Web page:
The control circuit 312, comprising an address decoder 328, two AND-gates 330 and 332, and a flip-flop 334, is designed to turn off the programming device 304 when the comparator output signal reaches a predetermined state. Initially, the output of the flip-flip 334 is pre-set to “1” thus allowing the AND-gate 330 to turn on the address decoder 328 as well as the programming device 304 when the strobe signal is switched high. The addressing information is also provided as an input for the address decoder 328. During a write operation, the AND-gate 332, with one input terminal connected to a node 336 and another input terminal connected to the output of the comparator 310, continuously receives the output signals from the comparator 310. If the fuse voltage is less than the reference voltage, a “1” is outputted from the comparator 310, thus allowing the AND-gate 332 to output a high signal to the flip-flop 334 and keeping the output of the flip-flop 334 high at “1”. This allows the control circuit 312 to remain in the same condition and keeps the programming device 304 turned on. If the fuse voltage is greater than the reference voltage, a “0” is outputted from the comparator 310, thus causing the AND-gate 332 to output a low signal and allowing the output of the flip-flop 334 to switch low to “0” when a clock signal CK is initiated during the next clock cycle. This will result in the AND-gate 330 to output a low signal, thus turning off the address decoder 328 as well as the programming device 304. With the flip-flop 334 switched to output a low signal, the node 336 is latched to a low state and cannot be switched back to high state even if the comparator 310 outputs a high signal. Then the fuse writing process is completed with the resistance of the fuse 302 reaching a target value, which is determined by the reference circuit 308. Changing power supply voltage can certainly affect the resistance increasing rate of the electrical fuse 302, allowing for longer time under a certain power supply voltage, which can also increase the resistance of the electrical fuse to the same desired level. No matter if it is changing voltage or changing time, once a target resistance is reached, the reference circuit 308 will inform the control circuit 312 to turn off the programming device 304, hence stop the progressing process, so that the resistance of the fuse 304 can stay at the desired level.

In an example scenario where the electrical fuse 302 is to be programmed, the strobe signal provided for the AND-gate 330 of the control circuit will be switched high. The flip-flop 334 is pre-set to output “1” initially, thus allowing the AND-gate 330 to output a high signal that turns on the address decoder 328. The address decoder 328 then uses the given address information to select the programming device 304 by providing a high signal to the NMOS transistor within. A desired level of voltage will be selected by the multiplexer 306 to program the electrical fuse 302. During writing of the electrical fuse 302, the comparator 310 will compare the fuse voltage at the node 326 with a predetermined reference voltage provided by the state reference circuit 308. Once the resistance of the electrical fuse 302 is programmed to a desired level, the fuse voltage should be greater than the reference voltage, and a low signal “0” should be outputted by the comparator 310. This will cause both the AND-gate 332 and the flip-flop 334 to output a low signal, thereby causing the node 336 to latch onto a low signal. With the node 336 latched onto a low signal, the programming device 304 will be turned off, thus stopping the fuse writing process, so that a targeted resistance of the fuse 302 has been reached.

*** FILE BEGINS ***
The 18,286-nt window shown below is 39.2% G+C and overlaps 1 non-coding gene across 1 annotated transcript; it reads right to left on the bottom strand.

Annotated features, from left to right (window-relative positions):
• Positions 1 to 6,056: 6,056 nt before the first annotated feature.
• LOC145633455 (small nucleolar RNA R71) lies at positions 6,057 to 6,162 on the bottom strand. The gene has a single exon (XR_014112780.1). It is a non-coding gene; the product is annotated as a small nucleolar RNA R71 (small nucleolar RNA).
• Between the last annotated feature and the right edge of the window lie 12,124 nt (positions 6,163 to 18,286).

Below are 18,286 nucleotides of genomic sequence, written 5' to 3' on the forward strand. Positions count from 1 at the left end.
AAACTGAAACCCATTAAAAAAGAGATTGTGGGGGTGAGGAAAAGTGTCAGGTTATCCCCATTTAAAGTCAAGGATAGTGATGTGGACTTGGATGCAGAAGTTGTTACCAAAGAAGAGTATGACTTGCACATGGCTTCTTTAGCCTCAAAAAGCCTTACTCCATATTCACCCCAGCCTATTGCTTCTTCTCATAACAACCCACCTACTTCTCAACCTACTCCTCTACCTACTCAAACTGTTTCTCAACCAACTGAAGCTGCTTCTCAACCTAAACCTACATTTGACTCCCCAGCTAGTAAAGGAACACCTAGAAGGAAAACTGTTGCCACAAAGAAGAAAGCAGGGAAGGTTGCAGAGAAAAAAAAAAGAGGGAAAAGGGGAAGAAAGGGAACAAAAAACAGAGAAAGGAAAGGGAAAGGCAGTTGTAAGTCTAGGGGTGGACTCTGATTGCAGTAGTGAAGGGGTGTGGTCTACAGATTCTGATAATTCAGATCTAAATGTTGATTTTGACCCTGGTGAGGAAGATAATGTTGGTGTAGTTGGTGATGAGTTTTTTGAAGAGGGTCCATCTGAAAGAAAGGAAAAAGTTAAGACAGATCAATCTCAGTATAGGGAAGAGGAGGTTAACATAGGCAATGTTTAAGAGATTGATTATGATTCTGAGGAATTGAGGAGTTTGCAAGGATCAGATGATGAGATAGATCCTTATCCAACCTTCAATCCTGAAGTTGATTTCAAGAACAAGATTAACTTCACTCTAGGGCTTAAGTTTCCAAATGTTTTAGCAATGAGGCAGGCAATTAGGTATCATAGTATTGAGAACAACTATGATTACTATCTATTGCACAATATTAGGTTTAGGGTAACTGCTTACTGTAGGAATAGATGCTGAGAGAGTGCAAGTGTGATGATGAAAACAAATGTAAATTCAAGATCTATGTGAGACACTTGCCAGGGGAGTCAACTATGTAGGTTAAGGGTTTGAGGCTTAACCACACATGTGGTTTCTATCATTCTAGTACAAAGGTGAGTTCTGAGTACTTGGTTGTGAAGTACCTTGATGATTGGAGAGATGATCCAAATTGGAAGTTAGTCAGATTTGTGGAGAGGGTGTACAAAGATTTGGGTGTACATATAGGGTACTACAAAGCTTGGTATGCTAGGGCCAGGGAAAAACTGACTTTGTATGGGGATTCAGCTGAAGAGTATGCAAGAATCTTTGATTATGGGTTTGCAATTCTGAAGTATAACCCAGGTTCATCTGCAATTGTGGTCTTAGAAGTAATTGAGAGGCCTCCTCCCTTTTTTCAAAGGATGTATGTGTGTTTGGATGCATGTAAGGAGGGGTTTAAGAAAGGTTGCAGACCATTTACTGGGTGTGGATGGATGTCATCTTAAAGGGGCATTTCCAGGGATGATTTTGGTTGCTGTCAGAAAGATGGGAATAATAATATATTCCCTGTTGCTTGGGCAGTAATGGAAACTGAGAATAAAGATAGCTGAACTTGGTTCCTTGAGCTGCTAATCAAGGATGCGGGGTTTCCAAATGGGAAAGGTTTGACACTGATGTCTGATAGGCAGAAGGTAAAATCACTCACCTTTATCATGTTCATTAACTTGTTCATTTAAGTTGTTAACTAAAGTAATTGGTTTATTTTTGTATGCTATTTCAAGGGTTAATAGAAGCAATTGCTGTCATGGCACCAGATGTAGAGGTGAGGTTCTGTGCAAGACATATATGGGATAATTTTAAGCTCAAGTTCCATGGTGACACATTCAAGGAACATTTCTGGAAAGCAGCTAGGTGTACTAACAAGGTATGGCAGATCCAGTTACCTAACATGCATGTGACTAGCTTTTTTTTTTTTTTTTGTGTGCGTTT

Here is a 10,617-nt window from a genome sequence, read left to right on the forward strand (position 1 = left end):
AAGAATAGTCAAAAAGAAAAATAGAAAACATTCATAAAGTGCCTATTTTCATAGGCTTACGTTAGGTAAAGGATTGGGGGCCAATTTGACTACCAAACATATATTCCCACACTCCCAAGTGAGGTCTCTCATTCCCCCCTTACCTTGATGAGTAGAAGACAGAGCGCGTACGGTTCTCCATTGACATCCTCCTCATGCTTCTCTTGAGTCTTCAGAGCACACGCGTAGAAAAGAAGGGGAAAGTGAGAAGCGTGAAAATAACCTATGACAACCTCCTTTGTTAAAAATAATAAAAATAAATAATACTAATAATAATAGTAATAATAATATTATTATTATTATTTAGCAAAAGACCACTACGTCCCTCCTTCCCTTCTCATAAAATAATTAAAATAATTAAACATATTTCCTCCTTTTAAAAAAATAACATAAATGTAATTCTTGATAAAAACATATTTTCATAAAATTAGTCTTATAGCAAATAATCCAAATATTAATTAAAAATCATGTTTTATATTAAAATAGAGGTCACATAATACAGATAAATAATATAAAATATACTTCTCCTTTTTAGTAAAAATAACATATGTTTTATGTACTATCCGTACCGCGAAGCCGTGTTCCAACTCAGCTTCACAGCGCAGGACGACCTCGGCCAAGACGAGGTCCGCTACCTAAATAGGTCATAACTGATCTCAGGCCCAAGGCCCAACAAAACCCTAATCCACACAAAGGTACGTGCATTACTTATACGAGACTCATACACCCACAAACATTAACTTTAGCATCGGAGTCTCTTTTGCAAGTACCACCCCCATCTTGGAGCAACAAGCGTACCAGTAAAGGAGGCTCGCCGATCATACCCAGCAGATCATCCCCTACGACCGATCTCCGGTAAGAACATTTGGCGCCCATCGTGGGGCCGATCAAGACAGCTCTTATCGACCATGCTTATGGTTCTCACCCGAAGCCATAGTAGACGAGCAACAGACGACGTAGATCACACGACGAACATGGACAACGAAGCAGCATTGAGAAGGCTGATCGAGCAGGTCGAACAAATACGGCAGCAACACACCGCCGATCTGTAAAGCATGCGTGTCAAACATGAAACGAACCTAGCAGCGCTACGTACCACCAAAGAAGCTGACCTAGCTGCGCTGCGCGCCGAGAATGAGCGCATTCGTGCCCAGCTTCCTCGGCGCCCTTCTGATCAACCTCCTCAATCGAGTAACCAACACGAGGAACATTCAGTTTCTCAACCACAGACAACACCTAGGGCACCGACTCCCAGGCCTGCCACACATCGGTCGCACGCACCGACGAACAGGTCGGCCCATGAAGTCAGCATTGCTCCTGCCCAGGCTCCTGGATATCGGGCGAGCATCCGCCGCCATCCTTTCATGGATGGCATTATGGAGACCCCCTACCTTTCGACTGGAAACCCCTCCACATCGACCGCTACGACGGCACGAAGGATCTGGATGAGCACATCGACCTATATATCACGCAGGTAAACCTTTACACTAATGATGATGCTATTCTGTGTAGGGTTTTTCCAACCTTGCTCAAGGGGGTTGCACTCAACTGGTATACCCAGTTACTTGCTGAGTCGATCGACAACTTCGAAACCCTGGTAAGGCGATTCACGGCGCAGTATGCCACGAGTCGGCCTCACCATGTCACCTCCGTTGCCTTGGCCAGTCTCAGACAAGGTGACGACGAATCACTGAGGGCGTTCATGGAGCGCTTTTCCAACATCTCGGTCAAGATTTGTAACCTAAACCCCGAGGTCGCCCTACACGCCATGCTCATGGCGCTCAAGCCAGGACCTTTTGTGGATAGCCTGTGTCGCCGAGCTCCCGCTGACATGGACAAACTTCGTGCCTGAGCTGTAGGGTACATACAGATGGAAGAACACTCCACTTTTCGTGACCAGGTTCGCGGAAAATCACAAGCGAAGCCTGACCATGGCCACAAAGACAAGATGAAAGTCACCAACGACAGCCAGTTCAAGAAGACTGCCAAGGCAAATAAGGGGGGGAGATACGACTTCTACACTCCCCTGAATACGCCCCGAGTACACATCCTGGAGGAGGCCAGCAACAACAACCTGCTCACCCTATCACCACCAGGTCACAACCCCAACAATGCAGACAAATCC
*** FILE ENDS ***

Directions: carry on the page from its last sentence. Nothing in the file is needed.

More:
The electrical fuse within the proposed multi-level electrical fuse circuit is designed to be connected to one programming device and an input voltage provided by a voltage selection device or a voltage regulator that is predefined with a different resistance value. By implementing an adjustable supply voltage for the electrical fuse, only one programming device is necessary for writing a multi-level electrical fuse, thus reducing the effective cell size. The data programmed at an electrical fuse is converted into a voltage at a level corresponding to the resistance of the electrical fuse. This voltage is compared at a comparator with a reference voltage provided by a state reference circuit to determine if the electrical fuse has been programmed. The comparison result may also read out as a high or low signal during a read operation.

The above illustration provides many different embodiments or embodiments for implementing different features of the invention. Specific embodiments of components and processes are described to help clarify the invention. These are, of course, merely embodiments and are not intended to limit the invention from that described in the claims.

Although the invention is illustrated and described herein as embodied in one or more specific examples, it is nevertheless not intended to be limited to the details shown, since various modifications and structural changes may be made therein without departing from the spirit of the invention and within the scope and range of equivalents of the claims. Accordingly, it is appropriate that the appended claims be construed broadly and in a manner consistent with the scope of the invention, as set forth in the following claims.